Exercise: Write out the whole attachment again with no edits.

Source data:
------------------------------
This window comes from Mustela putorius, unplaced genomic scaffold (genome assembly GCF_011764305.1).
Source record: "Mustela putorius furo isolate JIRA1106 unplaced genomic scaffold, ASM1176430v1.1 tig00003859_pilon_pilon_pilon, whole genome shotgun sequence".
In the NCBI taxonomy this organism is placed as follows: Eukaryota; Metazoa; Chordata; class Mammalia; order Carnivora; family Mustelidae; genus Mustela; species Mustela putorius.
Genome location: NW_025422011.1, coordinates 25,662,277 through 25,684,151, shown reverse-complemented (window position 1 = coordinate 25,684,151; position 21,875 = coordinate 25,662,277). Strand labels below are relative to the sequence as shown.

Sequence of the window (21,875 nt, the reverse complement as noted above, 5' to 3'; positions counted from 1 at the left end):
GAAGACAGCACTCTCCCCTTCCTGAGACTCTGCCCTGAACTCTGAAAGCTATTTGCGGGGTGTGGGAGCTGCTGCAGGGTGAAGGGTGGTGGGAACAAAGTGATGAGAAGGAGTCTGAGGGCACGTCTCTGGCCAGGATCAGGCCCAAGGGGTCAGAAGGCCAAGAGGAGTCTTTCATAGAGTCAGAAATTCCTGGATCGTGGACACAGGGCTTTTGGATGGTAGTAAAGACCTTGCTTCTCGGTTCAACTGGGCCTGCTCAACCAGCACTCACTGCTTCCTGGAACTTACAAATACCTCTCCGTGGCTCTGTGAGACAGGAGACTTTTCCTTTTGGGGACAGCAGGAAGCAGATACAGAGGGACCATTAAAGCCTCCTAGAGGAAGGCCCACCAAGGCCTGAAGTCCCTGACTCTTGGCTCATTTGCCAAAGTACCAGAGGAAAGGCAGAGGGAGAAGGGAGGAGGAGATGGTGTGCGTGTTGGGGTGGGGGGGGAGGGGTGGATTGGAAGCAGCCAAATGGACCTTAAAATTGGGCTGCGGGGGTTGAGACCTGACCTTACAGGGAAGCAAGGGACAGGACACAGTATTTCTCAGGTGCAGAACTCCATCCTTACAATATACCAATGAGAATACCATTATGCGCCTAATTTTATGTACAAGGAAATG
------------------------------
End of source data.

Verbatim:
This window comes from Mustela putorius, unplaced genomic scaffold (genome assembly GCF_011764305.1).
Source record: "Mustela putorius furo isolate JIRA1106 unplaced genomic scaffold, ASM1176430v1.1 tig00003859_pilon_pilon_pilon, whole genome shotgun sequence".
In the NCBI taxonomy this organism is placed as follows: Eukaryota; Metazoa; Chordata; class Mammalia; order Carnivora; family Mustelidae; genus Mustela; species Mustela putorius.
Genome location: NW_025422011.1, coordinates 25,662,277 through 25,684,151, shown reverse-complemented (window position 1 = coordinate 25,684,151; position 21,875 = coordinate 25,662,277). Strand labels below are relative to the sequence as shown.

Sequence of the window (21,875 nt, the reverse complement as noted above, 5' to 3'; positions counted from 1 at the left end):
GAAGACAGCACTCTCCCCTTCCTGAGACTCTGCCCTGAACTCTGAAAGCTATTTGCGGGGTGTGGGAGCTGCTGCAGGGTGAAGGGTGGTGGGAACAAAGTGATGAGAAGGAGTCTGAGGGCACGTCTCTGGCCAGGATCAGGCCCAAGGGGTCAGAAGGCCAAGAGGAGTCTTTCATAGAGTCAGAAATTCCTGGATCGTGGACACAGGGCTTTTGGATGGTAGTAAAGACCTTGCTTCTCGGTTCAACTGGGCCTGCTCAACCAGCACTCACTGCTTCCTGGAACTTACAAATACCTCTCCGTGGCTCTGTGAGACAGGAGACTTTTCCTTTTGGGGACAGCAGGAAGCAGATACAGAGGGACCATTAAAGCCTCCTAGAGGAAGGCCCACCAAGGCCTGAAGTCCCTGACTCTTGGCTCATTTGCCAAAGTACCAGAGGAAAGGCAGAGGGAGAAGGGAGGAGGAGATGGTGTGCGTGTTGGGGTGGGGGGGGAGGGGTGGATTGGAAGCAGCCAAATGGACCTTAAAATTGGGCTGCGGGGGTTGAGACCTGACCTTACAGGGAAGCAAGGGACAGGACACAGTATTTCTCAGGTGCAGAACTCCATCCTTACAATATACCAATGAGAATACCATTATGCGCCTAATTTTATGTACAAGGAAATG